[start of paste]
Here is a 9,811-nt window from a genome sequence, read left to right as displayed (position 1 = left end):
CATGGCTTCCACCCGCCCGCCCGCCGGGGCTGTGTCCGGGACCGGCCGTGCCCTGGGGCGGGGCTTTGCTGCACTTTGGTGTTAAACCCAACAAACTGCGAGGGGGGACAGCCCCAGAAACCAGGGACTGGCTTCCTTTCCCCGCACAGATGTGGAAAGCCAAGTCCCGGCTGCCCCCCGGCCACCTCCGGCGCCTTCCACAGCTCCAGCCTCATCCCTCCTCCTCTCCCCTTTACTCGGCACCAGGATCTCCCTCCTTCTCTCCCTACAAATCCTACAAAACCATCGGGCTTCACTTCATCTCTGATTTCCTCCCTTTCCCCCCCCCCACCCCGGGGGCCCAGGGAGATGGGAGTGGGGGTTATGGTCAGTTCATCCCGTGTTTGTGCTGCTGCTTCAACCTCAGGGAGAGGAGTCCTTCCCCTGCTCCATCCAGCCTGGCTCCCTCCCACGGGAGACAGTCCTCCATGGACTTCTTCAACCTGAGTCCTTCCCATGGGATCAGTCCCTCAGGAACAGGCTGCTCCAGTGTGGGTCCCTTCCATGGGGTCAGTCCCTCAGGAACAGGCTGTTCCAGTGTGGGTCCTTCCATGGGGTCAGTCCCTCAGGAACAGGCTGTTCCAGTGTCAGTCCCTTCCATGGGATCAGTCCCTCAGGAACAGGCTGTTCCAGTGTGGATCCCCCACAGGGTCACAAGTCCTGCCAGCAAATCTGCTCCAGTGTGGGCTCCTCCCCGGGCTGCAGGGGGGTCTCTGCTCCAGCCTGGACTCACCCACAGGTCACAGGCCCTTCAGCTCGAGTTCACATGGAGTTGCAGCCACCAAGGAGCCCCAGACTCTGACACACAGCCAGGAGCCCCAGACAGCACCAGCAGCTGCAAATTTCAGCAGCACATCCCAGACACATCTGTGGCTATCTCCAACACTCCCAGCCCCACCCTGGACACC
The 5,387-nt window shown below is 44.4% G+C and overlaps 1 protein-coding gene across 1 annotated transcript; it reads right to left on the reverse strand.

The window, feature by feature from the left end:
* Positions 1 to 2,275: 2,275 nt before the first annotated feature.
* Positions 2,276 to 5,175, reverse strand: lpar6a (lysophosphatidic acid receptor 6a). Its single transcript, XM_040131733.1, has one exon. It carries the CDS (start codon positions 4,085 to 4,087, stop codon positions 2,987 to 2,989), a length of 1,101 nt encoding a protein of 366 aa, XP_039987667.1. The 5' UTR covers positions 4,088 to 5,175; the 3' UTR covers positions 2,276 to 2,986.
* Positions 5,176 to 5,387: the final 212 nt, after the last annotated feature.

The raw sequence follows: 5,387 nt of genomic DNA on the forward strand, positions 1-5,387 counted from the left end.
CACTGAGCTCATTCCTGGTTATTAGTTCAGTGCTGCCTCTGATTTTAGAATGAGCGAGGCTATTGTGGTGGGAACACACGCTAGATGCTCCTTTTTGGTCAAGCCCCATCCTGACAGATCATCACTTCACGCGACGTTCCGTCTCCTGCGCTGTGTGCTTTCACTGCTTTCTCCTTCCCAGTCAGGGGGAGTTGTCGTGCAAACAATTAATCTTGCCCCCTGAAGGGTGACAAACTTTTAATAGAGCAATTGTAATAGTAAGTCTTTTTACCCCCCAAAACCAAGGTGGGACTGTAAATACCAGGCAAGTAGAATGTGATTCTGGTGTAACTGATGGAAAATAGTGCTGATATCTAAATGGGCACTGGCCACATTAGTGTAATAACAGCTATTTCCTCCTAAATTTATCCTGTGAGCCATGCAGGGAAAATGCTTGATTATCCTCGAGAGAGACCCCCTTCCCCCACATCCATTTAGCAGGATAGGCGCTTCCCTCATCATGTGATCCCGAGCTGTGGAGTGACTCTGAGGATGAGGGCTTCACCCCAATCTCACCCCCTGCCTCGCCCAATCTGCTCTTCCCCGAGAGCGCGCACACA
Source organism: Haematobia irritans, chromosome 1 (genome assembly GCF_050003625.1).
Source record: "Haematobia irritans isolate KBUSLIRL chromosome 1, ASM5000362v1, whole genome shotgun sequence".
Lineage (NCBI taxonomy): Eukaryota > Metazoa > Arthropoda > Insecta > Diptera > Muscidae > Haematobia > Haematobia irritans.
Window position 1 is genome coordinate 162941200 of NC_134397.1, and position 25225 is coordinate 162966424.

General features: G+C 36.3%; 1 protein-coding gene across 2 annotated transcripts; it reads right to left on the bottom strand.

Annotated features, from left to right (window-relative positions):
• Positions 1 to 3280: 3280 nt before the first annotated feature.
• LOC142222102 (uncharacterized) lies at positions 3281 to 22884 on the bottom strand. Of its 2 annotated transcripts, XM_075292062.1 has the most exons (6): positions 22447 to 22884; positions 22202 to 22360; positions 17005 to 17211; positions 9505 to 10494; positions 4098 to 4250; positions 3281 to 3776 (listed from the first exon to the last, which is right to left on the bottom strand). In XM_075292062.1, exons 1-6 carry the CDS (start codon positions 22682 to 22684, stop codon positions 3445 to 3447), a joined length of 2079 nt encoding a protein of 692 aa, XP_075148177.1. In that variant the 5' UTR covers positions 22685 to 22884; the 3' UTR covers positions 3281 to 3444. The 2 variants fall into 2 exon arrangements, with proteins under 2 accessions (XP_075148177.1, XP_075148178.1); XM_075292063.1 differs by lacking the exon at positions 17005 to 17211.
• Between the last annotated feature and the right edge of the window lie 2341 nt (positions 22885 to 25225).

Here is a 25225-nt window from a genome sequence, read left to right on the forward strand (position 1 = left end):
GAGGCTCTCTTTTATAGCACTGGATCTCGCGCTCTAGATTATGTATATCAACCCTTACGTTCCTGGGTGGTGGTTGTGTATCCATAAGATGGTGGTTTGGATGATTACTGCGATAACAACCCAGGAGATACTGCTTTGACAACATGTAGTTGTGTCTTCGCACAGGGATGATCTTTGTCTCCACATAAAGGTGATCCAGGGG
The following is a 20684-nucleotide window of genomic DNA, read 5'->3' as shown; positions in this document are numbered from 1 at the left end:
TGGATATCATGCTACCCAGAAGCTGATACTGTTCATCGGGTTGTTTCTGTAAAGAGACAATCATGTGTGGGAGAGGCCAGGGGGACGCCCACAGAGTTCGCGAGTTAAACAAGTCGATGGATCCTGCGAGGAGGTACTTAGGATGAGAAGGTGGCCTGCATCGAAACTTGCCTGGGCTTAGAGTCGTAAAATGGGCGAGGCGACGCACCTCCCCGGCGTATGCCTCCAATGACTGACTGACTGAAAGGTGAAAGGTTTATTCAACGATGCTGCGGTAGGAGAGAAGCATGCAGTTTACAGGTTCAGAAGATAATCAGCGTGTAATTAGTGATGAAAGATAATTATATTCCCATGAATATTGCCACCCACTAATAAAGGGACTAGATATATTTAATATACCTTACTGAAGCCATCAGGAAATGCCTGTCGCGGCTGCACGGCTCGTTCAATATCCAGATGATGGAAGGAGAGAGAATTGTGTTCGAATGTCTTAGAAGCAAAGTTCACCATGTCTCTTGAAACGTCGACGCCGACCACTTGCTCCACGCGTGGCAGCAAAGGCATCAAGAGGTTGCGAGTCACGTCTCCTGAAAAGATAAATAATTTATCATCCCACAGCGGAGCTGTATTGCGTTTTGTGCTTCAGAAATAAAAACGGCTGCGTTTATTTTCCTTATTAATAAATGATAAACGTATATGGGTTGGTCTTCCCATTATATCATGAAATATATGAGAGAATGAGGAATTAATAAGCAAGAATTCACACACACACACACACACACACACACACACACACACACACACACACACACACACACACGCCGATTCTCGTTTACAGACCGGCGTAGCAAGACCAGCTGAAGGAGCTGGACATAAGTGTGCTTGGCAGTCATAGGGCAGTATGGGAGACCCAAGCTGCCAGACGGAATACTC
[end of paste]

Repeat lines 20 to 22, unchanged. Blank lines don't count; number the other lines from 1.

GAGGCTCTCTTTTATAGCACTGGATCTCGCGCTCTAGATTATGTATATCAACCCTTACGTTCCTGGGTGGTGGTTGTGTATCCATAAGATGGTGGTTTGGATGATTACTGCGATAACAACCCAGGAGATACTGCTTTGACAACATGTAGTTGTGTCTTCGCACAGGGATGATCTTTGTCTCCACATAAAGGTGATCCAGGGG
The following is a 20684-nucleotide window of genomic DNA, read 5'->3' as shown; positions in this document are numbered from 1 at the left end:
TGGATATCATGCTACCCAGAAGCTGATACTGTTCATCGGGTTGTTTCTGTAAAGAGACAATCATGTGTGGGAGAGGCCAGGGGGACGCCCACAGAGTTCGCGAGTTAAACAAGTCGATGGATCCTGCGAGGAGGTACTTAGGATGAGAAGGTGGCCTGCATCGAAACTTGCCTGGGCTTAGAGTCGTAAAATGGGCGAGGCGACGCACCTCCCCGGCGTATGCCTCCAATGACTGACTGACTGAAAGGTGAAAGGTTTATTCAACGATGCTGCGGTAGGAGAGAAGCATGCAGTTTACAGGTTCAGAAGATAATCAGCGTGTAATTAGTGATGAAAGATAATTATATTCCCATGAATATTGCCACCCACTAATAAAGGGACTAGATATATTTAATATACCTTACTGAAGCCATCAGGAAATGCCTGTCGCGGCTGCACGGCTCGTTCAATATCCAGATGATGGAAGGAGAGAGAATTGTGTTCGAATGTCTTAGAAGCAAAGTTCACCATGTCTCTTGAAACGTCGACGCCGACCACTTGCTCCACGCGTGGCAGCAAAGGCATCAAGAGGTTGCGAGTCACGTCTCCTGAAAAGATAAATAATTTATCATCCCACAGCGGAGCTGTATTGCGTTTTGTGCTTCAGAAATAAAAACGGCTGCGTTTATTTTCCTTATTAATAAATGATAAACGTATATGGGTTGGTCTTCCCATTATATCATGAAATATATGAGAGAATGAGGAATTAATAAGCAAGAATTCACACACACACACACACACACACACACACACACACACACACACACACACACACACACACGCCGATTCTCGTTTACAGACCGGCGTAGCAAGACCAGCTGAAGGAGCTGGACATAAGTGTGCTTGGCAGTCATAGGGCAGTATGGGAGACCCAAGCTGCCAGACGGAATACTC